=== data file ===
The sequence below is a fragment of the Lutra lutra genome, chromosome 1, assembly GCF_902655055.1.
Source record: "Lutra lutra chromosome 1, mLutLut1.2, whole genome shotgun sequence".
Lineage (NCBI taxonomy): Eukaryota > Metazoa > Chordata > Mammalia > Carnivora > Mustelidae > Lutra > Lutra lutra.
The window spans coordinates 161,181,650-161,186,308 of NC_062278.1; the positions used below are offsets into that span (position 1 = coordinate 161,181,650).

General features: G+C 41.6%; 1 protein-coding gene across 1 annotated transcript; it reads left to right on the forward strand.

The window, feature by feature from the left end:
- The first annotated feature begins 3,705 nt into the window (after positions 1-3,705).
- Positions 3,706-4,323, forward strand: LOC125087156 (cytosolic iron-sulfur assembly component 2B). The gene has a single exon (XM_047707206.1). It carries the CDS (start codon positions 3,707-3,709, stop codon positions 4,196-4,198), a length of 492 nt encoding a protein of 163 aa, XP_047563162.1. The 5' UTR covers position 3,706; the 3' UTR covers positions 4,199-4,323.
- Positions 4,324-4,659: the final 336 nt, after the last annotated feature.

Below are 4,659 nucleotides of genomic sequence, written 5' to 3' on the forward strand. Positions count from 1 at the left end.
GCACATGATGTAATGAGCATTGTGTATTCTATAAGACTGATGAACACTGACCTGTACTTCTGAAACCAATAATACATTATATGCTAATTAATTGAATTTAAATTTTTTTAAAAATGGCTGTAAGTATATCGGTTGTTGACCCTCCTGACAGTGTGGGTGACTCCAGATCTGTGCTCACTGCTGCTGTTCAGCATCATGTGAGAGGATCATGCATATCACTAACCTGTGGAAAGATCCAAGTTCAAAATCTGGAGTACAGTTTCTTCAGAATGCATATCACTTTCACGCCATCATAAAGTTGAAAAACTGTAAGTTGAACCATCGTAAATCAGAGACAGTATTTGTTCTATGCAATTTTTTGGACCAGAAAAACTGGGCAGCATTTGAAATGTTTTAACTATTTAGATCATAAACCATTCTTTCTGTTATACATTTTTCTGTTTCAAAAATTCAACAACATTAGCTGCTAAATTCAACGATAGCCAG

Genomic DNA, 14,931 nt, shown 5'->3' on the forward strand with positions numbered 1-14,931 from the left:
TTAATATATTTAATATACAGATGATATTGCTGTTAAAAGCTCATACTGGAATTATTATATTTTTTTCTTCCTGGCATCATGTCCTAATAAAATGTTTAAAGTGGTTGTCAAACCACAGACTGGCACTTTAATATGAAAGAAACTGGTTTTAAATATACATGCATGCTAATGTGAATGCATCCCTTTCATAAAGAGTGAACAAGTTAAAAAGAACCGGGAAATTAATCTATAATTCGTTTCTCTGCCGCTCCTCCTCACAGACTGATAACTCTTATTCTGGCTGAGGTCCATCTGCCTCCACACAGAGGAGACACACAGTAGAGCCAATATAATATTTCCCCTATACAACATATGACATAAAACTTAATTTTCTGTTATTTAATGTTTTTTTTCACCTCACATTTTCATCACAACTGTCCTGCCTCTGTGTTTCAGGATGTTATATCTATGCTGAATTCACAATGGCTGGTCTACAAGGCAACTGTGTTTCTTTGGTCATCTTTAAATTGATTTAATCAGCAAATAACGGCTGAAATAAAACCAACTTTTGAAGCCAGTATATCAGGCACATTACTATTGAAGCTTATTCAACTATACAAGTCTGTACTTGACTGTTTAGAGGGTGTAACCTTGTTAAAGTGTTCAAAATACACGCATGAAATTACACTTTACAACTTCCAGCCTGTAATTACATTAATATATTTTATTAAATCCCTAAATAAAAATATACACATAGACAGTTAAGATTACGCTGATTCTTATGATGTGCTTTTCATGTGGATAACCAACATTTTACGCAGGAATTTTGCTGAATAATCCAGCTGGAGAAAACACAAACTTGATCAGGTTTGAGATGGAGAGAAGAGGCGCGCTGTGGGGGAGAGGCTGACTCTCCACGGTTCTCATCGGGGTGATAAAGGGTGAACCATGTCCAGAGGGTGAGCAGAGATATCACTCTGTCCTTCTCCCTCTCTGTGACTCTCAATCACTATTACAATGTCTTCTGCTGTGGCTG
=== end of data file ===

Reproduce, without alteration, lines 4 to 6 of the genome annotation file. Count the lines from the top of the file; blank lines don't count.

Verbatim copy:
The window spans coordinates 161,181,650-161,186,308 of NC_062278.1; the positions used below are offsets into that span (position 1 = coordinate 161,181,650).

General features: G+C 41.6%; 1 protein-coding gene across 1 annotated transcript; it reads left to right on the forward strand.

The window, feature by feature from the left end: